About

 

Materials

The deepest beauty and joy come from an intention to care for all life. Because without regret of harm, the beauty of the present moment can be more fully experienced. That’s why Altar Metals are made mindfully, with our Earth’s complex ecosystems at heart. Recycled metals are used whenever possible to avoid freshly mined metals because the mines currently operating all over the world are some of the most destructive resource extraction practices in existence, often with a lack of care for the humans and environment involved. I work with the least toxic and wasteful of processes available, omitting options like gold plating, and limiting dust and disposables in my metal finishing processes. It is not a perfect practice yet, but I am always thinking about ways to lower my impact on the environment and my own health.

Humans have been adorning themselves as far back as we can tell, and probably will never stop, so while we have the resources and the time, let us make and wear the jewelry that inspires deeper thought, connection to a source of inner strength, and commitment to beauty and simplicity. 

 

Practices

Things can be simple and beautiful without being “perfect”, that’s why you’ll never see a high polish here. Besides, conservation of energy is important to me, and a perfect mirrored surface takes a lot of time, energy, and materials to achieve. Additionally, I like to avoid the creation of mythical and unsustainable states of being- a high polish in silver or gold is never fated to last; whether the metal gets scratched or tarnished, it is not practical in terms of actual wearability or longevity. Inevitably this shiny finish will fade. So there is an edge here, and an acceptance of ruggedness in favor of realistic expectations. The result is jewelry that looks better the more you wear it, as life polishes the surfaces for you… 

Aside from a small collection of cast pendants, cast components, and the affordable prefabricated chain I use for necklaces, most of the work of Altar Metals is hand formed using old metalsmithing techniques that were originally used to create teapots and tableware. Hammers and various other forming tools are used to transform recycled silver sheet metal into voluminous forms. This set of hammer techniques is the heart of my practice.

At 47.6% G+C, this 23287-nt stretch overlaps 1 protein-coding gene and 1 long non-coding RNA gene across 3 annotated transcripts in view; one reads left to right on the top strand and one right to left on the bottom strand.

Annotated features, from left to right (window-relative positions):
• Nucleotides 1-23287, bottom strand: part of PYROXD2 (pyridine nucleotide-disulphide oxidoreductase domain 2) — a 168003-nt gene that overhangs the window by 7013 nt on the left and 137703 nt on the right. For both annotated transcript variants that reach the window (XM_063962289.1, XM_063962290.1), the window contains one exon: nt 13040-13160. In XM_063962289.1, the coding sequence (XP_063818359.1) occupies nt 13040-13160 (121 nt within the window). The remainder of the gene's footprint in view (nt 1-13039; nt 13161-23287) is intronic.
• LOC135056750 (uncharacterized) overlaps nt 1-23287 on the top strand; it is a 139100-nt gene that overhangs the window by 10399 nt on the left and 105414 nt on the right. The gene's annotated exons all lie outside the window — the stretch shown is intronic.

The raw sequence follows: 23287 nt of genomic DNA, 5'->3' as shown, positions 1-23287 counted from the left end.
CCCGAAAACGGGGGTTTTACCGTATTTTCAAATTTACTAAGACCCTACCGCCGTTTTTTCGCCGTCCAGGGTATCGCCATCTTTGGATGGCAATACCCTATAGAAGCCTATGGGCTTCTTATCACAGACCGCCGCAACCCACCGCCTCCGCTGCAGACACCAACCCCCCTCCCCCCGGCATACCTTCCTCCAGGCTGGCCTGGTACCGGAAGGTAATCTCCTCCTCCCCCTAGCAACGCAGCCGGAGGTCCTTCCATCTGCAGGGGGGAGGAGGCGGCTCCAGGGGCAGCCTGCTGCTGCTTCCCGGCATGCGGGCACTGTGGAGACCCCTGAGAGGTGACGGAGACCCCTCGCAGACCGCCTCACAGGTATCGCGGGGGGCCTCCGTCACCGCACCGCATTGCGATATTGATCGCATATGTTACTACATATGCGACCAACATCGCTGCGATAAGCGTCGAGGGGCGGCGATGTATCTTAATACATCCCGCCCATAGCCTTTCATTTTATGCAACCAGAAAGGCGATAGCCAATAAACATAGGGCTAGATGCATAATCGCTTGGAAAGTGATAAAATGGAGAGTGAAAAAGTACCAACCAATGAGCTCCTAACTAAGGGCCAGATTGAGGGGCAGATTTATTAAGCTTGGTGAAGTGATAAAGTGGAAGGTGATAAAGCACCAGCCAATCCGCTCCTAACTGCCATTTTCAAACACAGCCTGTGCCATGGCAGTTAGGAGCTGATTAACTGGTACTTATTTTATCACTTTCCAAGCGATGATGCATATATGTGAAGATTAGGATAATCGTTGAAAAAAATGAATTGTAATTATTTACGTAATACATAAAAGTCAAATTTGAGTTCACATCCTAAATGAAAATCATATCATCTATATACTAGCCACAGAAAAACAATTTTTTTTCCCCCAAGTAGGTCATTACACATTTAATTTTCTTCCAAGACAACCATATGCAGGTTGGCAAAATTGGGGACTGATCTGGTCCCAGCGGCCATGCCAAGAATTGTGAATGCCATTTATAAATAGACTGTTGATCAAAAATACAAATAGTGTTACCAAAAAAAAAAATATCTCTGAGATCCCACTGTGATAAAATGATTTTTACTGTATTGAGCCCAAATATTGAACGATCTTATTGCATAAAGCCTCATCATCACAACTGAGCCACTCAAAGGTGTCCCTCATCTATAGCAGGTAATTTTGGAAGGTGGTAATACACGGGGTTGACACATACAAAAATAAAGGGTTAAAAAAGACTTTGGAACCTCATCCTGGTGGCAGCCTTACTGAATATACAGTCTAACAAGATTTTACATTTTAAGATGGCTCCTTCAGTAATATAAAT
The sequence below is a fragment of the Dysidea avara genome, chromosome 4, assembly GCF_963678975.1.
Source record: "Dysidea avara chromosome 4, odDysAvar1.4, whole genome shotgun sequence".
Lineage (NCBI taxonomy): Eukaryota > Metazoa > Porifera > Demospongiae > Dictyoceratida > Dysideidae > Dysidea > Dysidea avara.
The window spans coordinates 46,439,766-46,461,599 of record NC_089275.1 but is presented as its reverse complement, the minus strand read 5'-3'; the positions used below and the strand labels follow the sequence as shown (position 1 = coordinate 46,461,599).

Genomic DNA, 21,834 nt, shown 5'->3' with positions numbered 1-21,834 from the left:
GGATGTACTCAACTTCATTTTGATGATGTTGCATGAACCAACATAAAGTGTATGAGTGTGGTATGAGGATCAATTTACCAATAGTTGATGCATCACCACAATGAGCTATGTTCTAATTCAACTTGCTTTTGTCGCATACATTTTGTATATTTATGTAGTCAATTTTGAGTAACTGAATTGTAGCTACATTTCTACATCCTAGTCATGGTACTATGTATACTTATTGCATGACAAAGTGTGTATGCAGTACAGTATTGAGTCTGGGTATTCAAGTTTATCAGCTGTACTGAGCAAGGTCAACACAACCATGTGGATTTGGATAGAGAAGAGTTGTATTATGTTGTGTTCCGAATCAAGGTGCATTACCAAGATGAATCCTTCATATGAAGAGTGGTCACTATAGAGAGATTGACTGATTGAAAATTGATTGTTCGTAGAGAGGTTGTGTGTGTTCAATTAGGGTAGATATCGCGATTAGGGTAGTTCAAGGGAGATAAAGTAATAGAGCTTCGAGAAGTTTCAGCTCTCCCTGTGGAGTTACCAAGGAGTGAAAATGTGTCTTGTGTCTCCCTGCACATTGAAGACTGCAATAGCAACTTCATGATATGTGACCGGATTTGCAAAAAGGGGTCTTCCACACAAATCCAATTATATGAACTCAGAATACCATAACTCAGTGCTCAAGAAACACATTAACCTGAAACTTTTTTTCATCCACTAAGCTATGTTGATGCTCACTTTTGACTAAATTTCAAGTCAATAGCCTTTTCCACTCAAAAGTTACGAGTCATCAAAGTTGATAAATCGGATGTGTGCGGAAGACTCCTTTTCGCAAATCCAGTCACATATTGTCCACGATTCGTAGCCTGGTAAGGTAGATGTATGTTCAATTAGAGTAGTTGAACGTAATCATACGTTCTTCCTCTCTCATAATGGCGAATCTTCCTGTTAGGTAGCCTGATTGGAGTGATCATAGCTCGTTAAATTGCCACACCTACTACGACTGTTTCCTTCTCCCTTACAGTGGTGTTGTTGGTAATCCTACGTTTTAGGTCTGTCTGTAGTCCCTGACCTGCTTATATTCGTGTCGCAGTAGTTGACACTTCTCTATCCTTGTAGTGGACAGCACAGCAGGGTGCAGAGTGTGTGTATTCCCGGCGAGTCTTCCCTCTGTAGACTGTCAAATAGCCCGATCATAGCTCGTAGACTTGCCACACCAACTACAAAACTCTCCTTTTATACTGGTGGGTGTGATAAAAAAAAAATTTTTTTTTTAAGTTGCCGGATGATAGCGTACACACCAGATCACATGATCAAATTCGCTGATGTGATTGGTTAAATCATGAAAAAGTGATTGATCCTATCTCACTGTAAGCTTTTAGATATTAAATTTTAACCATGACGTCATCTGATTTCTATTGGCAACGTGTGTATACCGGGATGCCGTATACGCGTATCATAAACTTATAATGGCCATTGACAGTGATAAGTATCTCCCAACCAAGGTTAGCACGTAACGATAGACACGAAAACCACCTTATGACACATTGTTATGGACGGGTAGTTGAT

And as always, I try to do my best to keep our environment in mind when making jewelry and business decisions alike. All businesses, even small businesses like mine have a responsibility to help build a regenerative future for the planet and all her inhabitants. With this goal as a backdrop for everything I do, I source my materials from other companies with environmental and human-rights minded policies. 

 

About the Maker

My name is Lilla Cory Warren and I currently make all Altar Metals pieces by hand in Nicasio, California, with a little help from JR Casting, a company in San Francisco who cast a few of my designs and some of my jewelry elements. I grew up on Martha's Vineyard, a small island off the coast of Massachusetts, and I have always loved jewelry. Making beaded or woven cord jewelry was a hobby when I was little, and one of my favorite things to do was go through my mother’s and grandmother’s jewelry boxes and hear the stories that went along with the pieces. 

I have been a student of Metalsmithing since 2007 when I took my first jewelry making class at the Massachusetts College of Art and Design in Boston, and I have attended ten different intensive courses at craft schools in the southeast to supplement my college Art School education.

I connected early with the opportunity for life enrichment, meaning, and healing that jewelry brings. Whether its a connection to a person or place, a promise, protection, or physical healing, placing jewelry on the body is and always has been throughout time, a way to communicate to ourselves and others our intentions and a hint at our inner world. 

My favorite way to use jewelry has been for healing and growth, placing jewelry on my body that invites energies I would like to cultivate in myself. In this way, the body becomes like an altar, a place upon which meaningful symbols and materials are displayed to communicate our desires and devotions.

Because I also learned metalsmithing skills in school, in the context of sculptural metalwork, I have the ability to create vessels, utensils, and simple tools in the traditional ways that were developed to make fine silver accoutrements and serving dishes as well as cooking pots and other useful household things long ago. The tools we have available today have changed but the principle remains the same, to work with the plasticity of metal using hammers and forming stakes to give form to flat sheets of metal.

After I came to California in 2012 and became steeped in a spiritual atmosphere that draws inspiration from all around the world, and I learned many different ways to work with altars, it became a love and a habit to work with altars in my personal life, and to create tools and ceremonial vessels that can be used in altar or ritual work, using the traditional metalsmithing techniques that I have learned over the years.

I am proud to be one of infinite numbers of craftspeople throughout time and space, using their skills to aid in spiritual practices and healing for ourselves and our planet and all beings, and I hope to offer my skills to people who will bring lots of healing to themselves and the world.